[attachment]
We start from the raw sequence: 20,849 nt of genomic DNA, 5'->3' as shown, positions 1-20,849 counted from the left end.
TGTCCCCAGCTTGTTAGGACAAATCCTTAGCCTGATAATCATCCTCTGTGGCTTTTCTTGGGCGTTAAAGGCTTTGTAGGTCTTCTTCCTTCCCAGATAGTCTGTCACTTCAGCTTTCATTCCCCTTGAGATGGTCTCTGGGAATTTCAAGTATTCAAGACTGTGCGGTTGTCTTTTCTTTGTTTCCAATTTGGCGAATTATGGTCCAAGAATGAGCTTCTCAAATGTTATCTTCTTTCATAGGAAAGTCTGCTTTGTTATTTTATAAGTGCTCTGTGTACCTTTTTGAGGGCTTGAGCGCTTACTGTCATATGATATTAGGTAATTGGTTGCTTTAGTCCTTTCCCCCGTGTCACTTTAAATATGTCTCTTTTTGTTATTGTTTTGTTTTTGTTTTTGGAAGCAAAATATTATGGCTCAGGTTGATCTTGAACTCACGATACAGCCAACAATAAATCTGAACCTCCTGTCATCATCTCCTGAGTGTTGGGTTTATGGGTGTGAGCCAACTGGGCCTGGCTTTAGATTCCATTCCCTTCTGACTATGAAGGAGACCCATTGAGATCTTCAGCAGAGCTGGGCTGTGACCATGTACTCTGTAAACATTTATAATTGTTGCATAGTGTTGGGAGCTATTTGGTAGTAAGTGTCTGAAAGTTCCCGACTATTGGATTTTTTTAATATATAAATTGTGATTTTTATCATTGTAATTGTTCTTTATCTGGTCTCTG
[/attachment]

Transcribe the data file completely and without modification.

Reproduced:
We start from the raw sequence: 20,849 nt of genomic DNA, 5'->3' as shown, positions 1-20,849 counted from the left end.
TGTCCCCAGCTTGTTAGGACAAATCCTTAGCCTGATAATCATCCTCTGTGGCTTTTCTTGGGCGTTAAAGGCTTTGTAGGTCTTCTTCCTTCCCAGATAGTCTGTCACTTCAGCTTTCATTCCCCTTGAGATGGTCTCTGGGAATTTCAAGTATTCAAGACTGTGCGGTTGTCTTTTCTTTGTTTCCAATTTGGCGAATTATGGTCCAAGAATGAGCTTCTCAAATGTTATCTTCTTTCATAGGAAAGTCTGCTTTGTTATTTTATAAGTGCTCTGTGTACCTTTTTGAGGGCTTGAGCGCTTACTGTCATATGATATTAGGTAATTGGTTGCTTTAGTCCTTTCCCCCGTGTCACTTTAAATATGTCTCTTTTTGTTATTGTTTTGTTTTTGTTTTTGGAAGCAAAATATTATGGCTCAGGTTGATCTTGAACTCACGATACAGCCAACAATAAATCTGAACCTCCTGTCATCATCTCCTGAGTGTTGGGTTTATGGGTGTGAGCCAACTGGGCCTGGCTTTAGATTCCATTCCCTTCTGACTATGAAGGAGACCCATTGAGATCTTCAGCAGAGCTGGGCTGTGACCATGTACTCTGTAAACATTTATAATTGTTGCATAGTGTTGGGAGCTATTTGGTAGTAAGTGTCTGAAAGTTCCCGACTATTGGATTTTTTTAATATATAAATTGTGATTTTTATCATTGTAATTGTTCTTTATCTGGTCTCTG